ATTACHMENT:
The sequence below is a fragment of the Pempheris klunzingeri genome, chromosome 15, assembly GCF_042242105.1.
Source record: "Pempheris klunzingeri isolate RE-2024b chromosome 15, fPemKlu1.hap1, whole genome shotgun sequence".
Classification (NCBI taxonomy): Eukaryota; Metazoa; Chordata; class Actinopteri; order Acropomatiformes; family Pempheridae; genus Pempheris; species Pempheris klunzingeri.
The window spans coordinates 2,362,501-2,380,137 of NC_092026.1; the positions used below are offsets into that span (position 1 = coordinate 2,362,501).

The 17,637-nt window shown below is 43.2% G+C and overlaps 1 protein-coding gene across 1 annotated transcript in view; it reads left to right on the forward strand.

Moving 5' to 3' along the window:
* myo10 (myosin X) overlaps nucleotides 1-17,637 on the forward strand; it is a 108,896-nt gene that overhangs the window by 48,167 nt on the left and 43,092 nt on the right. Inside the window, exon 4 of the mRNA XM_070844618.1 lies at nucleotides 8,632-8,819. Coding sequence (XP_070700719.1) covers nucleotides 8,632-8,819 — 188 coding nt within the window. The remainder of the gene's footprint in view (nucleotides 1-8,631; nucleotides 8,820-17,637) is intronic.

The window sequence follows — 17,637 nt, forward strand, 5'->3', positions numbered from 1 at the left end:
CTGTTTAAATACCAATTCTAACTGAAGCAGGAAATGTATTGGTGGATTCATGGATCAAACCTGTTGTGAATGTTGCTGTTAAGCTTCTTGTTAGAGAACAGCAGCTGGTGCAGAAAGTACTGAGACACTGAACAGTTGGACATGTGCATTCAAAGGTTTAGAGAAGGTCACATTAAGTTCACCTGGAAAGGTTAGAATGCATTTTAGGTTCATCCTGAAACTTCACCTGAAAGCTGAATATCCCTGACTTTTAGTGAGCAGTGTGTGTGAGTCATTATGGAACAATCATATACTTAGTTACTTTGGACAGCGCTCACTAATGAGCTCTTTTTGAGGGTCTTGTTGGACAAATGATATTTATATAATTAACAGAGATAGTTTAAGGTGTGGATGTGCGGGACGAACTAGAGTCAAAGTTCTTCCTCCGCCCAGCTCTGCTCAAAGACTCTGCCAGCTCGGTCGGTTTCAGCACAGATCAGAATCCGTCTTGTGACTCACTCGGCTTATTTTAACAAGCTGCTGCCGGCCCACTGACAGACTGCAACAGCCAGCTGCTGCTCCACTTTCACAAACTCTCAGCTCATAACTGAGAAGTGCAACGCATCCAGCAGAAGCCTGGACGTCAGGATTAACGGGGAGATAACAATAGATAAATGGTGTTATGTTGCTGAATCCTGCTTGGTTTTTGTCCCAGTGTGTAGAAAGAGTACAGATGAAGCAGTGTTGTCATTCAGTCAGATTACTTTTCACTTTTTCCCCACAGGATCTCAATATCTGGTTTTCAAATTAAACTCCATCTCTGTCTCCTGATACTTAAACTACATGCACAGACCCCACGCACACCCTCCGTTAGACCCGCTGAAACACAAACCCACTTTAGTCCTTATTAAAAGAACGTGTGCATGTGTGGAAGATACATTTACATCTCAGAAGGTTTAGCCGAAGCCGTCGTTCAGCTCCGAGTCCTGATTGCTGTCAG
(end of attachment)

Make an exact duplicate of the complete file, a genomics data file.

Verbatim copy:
The sequence below is a fragment of the Pempheris klunzingeri genome, chromosome 15, assembly GCF_042242105.1.
Source record: "Pempheris klunzingeri isolate RE-2024b chromosome 15, fPemKlu1.hap1, whole genome shotgun sequence".
Classification (NCBI taxonomy): Eukaryota; Metazoa; Chordata; class Actinopteri; order Acropomatiformes; family Pempheridae; genus Pempheris; species Pempheris klunzingeri.
The window spans coordinates 2,362,501-2,380,137 of NC_092026.1; the positions used below are offsets into that span (position 1 = coordinate 2,362,501).

The 17,637-nt window shown below is 43.2% G+C and overlaps 1 protein-coding gene across 1 annotated transcript in view; it reads left to right on the forward strand.

Moving 5' to 3' along the window:
* myo10 (myosin X) overlaps nucleotides 1-17,637 on the forward strand; it is a 108,896-nt gene that overhangs the window by 48,167 nt on the left and 43,092 nt on the right. Inside the window, exon 4 of the mRNA XM_070844618.1 lies at nucleotides 8,632-8,819. Coding sequence (XP_070700719.1) covers nucleotides 8,632-8,819 — 188 coding nt within the window. The remainder of the gene's footprint in view (nucleotides 1-8,631; nucleotides 8,820-17,637) is intronic.

The window sequence follows — 17,637 nt, forward strand, 5'->3', positions numbered from 1 at the left end:
CTGTTTAAATACCAATTCTAACTGAAGCAGGAAATGTATTGGTGGATTCATGGATCAAACCTGTTGTGAATGTTGCTGTTAAGCTTCTTGTTAGAGAACAGCAGCTGGTGCAGAAAGTACTGAGACACTGAACAGTTGGACATGTGCATTCAAAGGTTTAGAGAAGGTCACATTAAGTTCACCTGGAAAGGTTAGAATGCATTTTAGGTTCATCCTGAAACTTCACCTGAAAGCTGAATATCCCTGACTTTTAGTGAGCAGTGTGTGTGAGTCATTATGGAACAATCATATACTTAGTTACTTTGGACAGCGCTCACTAATGAGCTCTTTTTGAGGGTCTTGTTGGACAAATGATATTTATATAATTAACAGAGATAGTTTAAGGTGTGGATGTGCGGGACGAACTAGAGTCAAAGTTCTTCCTCCGCCCAGCTCTGCTCAAAGACTCTGCCAGCTCGGTCGGTTTCAGCACAGATCAGAATCCGTCTTGTGACTCACTCGGCTTATTTTAACAAGCTGCTGCCGGCCCACTGACAGACTGCAACAGCCAGCTGCTGCTCCACTTTCACAAACTCTCAGCTCATAACTGAGAAGTGCAACGCATCCAGCAGAAGCCTGGACGTCAGGATTAACGGGGAGATAACAATAGATAAATGGTGTTATGTTGCTGAATCCTGCTTGGTTTTTGTCCCAGTGTGTAGAAAGAGTACAGATGAAGCAGTGTTGTCATTCAGTCAGATTACTTTTCACTTTTTCCCCACAGGATCTCAATATCTGGTTTTCAAATTAAACTCCATCTCTGTCTCCTGATACTTAAACTACATGCACAGACCCCACGCACACCCTCCGTTAGACCCGCTGAAACACAAACCCACTTTAGTCCTTATTAAAAGAACGTGTGCATGTGTGGAAGATACATTTACATCTCAGAAGGTTTAGCCGAAGCCGTCGTTCAGCTCCGAGTCCTGATTGCTGTCAG